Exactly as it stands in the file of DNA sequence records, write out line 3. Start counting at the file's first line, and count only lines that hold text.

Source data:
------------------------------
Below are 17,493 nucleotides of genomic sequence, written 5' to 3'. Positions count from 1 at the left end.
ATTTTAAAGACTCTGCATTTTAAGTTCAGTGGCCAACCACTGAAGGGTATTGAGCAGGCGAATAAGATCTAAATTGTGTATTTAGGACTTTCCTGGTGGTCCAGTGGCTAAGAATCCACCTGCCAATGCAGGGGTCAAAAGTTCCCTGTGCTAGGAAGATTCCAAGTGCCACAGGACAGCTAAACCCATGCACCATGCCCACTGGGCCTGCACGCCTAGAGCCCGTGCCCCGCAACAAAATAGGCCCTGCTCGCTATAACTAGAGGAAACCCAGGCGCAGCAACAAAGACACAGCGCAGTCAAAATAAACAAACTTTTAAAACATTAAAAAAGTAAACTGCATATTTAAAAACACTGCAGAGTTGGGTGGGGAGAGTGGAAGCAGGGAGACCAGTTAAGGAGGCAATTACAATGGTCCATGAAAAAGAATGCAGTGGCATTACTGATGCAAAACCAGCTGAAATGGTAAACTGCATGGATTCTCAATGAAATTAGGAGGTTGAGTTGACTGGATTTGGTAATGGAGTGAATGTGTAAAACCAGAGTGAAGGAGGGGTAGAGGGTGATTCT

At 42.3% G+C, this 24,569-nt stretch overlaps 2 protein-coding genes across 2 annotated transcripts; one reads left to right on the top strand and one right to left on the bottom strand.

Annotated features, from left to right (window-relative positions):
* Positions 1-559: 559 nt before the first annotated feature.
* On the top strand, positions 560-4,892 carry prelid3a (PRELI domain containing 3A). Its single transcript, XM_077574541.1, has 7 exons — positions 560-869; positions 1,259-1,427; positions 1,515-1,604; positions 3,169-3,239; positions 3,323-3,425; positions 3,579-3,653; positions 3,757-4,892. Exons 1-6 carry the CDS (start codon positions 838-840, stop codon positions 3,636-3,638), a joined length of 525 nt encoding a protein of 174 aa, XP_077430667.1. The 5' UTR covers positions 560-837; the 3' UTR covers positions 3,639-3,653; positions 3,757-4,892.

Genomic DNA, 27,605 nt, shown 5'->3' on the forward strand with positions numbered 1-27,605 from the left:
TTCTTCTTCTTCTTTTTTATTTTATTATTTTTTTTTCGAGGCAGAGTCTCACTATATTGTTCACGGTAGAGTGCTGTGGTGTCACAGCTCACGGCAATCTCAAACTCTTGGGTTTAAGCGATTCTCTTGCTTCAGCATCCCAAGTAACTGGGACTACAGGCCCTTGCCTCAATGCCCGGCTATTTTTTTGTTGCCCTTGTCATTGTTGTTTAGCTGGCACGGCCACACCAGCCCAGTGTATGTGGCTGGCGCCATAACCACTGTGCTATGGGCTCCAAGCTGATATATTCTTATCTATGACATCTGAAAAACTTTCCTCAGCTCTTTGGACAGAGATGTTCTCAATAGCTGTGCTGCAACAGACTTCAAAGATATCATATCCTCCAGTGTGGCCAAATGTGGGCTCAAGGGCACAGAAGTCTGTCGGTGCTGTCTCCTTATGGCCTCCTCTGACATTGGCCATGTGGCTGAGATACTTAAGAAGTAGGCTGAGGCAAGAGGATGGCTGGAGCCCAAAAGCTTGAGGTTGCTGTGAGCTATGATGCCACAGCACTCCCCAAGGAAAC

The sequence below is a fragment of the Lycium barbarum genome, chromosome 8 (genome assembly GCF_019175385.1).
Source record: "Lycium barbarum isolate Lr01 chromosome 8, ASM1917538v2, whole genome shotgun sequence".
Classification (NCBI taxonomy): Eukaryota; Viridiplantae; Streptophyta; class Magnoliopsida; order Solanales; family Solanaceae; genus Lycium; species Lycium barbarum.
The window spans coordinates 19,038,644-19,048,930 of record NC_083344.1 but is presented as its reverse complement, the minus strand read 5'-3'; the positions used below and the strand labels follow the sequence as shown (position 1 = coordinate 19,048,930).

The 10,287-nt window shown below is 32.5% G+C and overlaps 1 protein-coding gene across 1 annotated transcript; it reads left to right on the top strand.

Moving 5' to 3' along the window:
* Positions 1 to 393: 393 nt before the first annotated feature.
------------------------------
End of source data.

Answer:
At 42.3% G+C, this 24,569-nt stretch overlaps 2 protein-coding genes across 2 annotated transcripts; one reads left to right on the top strand and one right to left on the bottom strand.